Lavenex Pierre, Lavenex Pamela Banta, Amaral David G (2007), Spatial relational learning persists following neonatal hippocampal lesions in macaque monkeys., in Nature neuroscience
, 10(2), 234-9.
Amaral DG, Lavenex P (2007), Hippocampal neuroanatomy, in Andersen et al. (ed.), Oxford University Press, Oxford, 37-114.
Bauman M D, Toscano J E, Mason W A, Lavenex P, Amaral D G (2006), The expression of social dominance following neonatal lesions of the amygdala or hippocampus in rhesus monkeys (Macaca mulatta)., in Behavioral neuroscience
, 120(4), 749-60.
Lavenex Pamela Banta, Amaral David G, Lavenex Pierre (2006), Hippocampal lesion prevents spatial relational learning in adult macaque monkeys., in The Journal of neuroscience : the official journal of the Society for Neuroscience
, 26(17), 4546-58.
Lavenex Pierre, Lavenex Pamela Banta (2006), Spatial relational memory in 9-month-old macaque monkeys., in Learning & memory (Cold Spring Harbor, N.Y.)
, 13(1), 84-96.
Lavenex P, Functional anatomy, development and pathology of the hippocampus, in Bartsch T (ed.), Oxford University Press, Oxford.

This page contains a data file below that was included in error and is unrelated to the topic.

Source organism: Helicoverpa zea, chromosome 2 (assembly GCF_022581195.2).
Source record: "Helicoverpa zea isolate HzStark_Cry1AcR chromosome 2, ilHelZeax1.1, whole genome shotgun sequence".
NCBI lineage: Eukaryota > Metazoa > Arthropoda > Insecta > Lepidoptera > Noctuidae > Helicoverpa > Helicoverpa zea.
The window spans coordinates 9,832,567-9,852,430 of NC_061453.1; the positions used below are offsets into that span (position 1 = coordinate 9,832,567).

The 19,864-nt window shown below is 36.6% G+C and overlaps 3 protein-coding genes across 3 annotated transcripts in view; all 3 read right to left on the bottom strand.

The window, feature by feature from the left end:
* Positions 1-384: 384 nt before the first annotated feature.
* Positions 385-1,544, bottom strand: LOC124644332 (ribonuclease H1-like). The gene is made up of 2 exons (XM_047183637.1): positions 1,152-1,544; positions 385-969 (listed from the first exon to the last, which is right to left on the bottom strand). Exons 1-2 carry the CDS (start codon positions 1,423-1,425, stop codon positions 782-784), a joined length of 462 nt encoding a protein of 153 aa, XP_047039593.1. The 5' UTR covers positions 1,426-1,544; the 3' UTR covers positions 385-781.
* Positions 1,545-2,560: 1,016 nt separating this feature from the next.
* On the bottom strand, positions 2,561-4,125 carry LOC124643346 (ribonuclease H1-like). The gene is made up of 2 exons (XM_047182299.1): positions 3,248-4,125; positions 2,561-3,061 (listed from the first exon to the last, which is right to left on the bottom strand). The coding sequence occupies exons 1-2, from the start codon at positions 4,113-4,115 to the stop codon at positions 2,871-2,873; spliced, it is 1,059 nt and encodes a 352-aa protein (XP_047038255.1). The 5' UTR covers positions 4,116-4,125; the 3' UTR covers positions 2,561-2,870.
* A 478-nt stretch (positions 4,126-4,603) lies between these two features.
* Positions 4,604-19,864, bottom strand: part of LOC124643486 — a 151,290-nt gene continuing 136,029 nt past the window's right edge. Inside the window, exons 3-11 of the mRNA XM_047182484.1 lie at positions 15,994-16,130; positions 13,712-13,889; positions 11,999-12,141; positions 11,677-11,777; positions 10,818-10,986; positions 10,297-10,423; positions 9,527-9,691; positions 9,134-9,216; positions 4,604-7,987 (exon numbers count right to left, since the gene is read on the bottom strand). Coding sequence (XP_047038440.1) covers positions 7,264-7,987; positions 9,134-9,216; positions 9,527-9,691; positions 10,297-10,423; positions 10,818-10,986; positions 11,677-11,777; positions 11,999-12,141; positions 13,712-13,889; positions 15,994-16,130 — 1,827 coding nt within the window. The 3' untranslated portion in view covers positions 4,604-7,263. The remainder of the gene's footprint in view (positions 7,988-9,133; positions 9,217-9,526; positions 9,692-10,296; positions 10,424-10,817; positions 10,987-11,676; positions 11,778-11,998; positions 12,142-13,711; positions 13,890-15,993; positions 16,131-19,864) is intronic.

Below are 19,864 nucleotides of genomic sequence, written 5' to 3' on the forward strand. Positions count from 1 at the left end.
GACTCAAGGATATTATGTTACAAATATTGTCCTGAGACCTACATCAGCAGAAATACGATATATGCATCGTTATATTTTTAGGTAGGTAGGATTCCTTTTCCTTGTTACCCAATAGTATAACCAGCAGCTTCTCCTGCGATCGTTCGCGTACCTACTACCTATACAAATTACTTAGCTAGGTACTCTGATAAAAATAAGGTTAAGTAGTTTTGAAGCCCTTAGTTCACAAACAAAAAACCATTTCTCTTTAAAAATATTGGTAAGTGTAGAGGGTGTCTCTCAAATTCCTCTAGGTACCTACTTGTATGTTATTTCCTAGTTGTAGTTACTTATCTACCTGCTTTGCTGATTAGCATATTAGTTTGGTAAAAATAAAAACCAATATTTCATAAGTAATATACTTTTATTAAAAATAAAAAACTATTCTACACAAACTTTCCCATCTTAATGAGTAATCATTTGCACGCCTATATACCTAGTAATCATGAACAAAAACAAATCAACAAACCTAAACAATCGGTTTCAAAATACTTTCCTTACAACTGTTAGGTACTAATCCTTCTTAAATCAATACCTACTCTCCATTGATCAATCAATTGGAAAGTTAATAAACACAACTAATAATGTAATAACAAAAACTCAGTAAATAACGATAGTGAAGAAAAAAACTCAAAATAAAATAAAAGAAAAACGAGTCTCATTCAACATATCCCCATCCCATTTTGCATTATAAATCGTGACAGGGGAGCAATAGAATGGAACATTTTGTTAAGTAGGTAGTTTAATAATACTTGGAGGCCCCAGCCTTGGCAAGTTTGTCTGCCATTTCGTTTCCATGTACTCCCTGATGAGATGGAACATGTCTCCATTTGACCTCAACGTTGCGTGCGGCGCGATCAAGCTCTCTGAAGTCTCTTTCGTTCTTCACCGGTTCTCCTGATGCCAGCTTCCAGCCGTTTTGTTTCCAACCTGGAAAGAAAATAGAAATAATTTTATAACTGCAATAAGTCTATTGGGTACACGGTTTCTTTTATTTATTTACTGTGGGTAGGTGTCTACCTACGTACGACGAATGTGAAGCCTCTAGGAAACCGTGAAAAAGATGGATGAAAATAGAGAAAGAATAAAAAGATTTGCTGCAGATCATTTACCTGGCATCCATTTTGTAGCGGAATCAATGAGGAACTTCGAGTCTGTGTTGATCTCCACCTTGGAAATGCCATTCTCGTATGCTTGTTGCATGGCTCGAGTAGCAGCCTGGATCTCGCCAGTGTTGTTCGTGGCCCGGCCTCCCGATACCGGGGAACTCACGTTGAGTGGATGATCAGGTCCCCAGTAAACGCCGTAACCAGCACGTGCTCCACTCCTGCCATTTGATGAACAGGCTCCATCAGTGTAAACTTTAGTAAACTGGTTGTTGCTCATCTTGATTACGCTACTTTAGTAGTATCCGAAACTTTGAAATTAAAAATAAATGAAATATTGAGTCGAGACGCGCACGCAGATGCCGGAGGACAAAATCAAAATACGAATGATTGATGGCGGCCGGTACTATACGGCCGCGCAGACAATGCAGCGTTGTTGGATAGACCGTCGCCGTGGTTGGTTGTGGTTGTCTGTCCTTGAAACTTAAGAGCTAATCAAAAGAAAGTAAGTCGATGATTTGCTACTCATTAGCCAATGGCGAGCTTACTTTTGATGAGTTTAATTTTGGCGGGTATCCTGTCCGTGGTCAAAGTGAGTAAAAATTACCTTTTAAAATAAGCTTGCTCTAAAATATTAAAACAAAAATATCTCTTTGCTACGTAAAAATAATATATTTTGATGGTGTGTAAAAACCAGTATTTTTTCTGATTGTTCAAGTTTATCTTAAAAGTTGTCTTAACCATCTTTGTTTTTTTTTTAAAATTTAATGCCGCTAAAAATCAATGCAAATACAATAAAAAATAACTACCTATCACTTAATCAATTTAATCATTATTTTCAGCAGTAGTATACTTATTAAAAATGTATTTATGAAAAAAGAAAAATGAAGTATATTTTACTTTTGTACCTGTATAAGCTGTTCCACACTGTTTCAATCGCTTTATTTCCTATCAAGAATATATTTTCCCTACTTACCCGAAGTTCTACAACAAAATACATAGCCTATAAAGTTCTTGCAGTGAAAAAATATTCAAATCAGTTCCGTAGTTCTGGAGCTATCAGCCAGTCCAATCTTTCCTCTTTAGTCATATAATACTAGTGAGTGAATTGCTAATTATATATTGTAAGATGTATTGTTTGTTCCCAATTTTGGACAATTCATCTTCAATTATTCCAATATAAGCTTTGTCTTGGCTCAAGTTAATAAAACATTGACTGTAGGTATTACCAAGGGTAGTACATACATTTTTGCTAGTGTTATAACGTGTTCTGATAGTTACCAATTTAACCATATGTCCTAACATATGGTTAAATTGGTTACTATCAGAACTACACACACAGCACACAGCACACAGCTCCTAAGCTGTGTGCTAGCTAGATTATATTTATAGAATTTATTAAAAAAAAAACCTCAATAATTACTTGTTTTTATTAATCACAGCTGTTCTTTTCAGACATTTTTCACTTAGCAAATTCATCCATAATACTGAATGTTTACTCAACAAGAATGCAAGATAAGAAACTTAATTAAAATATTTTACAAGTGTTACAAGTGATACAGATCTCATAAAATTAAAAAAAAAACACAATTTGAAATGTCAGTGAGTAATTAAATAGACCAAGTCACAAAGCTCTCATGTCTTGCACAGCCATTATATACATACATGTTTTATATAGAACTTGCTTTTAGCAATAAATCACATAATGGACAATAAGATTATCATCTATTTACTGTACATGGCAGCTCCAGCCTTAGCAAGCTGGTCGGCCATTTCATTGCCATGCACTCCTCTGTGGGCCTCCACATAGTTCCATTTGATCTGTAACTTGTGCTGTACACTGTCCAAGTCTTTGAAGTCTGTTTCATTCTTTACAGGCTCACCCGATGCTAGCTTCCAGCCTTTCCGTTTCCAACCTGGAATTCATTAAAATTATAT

The overarching goal of my research program is to understand the neurobiological basis of episodic memory, the memory for autobiographical events. One particularly pertinent conundrum regarding human memory is the fact that until 4 or 5 years of age children do not have the ability to remember specific episodes of their life. Although this phenomenon, known as infantile amnesia, has been the focus of intensive psychological investigation, its neurobiological basis is not understood. In adults, it is well-known that the hippocampal formation is the center of a brain network critical for episodic memory, and damage to the hippocampus results in amnesia, a total loss of memory. Is it possible, then, that the emergence of episodic memory in children depends on the structural and functional maturation of these brain areas?Understanding the postnatal development of the primate hippocampal formation is equally pertinent for understanding the root of neurodevelopmental and genetic disorders, such as autism, schizophrenia and epilepsy, in which developmental abnormalities in these structures are implicated. Although the structures of the primate hippocampal formation are easily recognizable at birth, they undergo substantial postnatal maturation throughout infant and juvenile life. It is therefore logical that during this critical maturational period, these structures are particularly sensitive to intrinsic and environmental factors capable of modulating the expression of particular genes, thus affecting normal brain development and cognition. Data from my research program elucidating the normal development of the primate hippocampal formation are therefore essential to defining processes, substrates and critical periods of maturation that are sensitive to perturbation and contribute to the etiology of neurodevelopmental disorders.In the current funding period, we have focused on the postnatal neuroanatomical maturation of the primate hippocampal formation with the principal goal of describing the development of the neurobiological substrates thought to subserve the emergence of episodic memory. The project had two complementary experimental aims: (1) To determine, using stereological techniques, the ages at which principal neurons in the different regions of the monkey hippocampal formation achieve adult morphological characteristics; and (2) to determine the ages at which the major neurotransmitter systems are neurochemically mature in distinct and specific circuits of the monkey hippocampal formation. In both aims, we have made significant progress that I will describe in more detail below. The data already generated by my research program has provided critical new information regarding the maturity of the primate hippocampal formation at birth, as well as about the ages at which a variety of neuroanatomical features achieve adult characteristics.This new application builds on the results obtained in the current funding period and is the next critical step in the multi-step (and multi-year) process that will ultimately lead to a greater understanding of the development, plasticity and function of the primate hippocampal formation. The proposed project has two complementary experimental aims: (1) To further characterize the normal neuroanatomical maturation of the monkey hippocampal formation during early postnatal development; and (2) to characterize the structural reorganization of the medial temporal lobe structures that enables functional recovery following early, but not late, hippocampal lesions.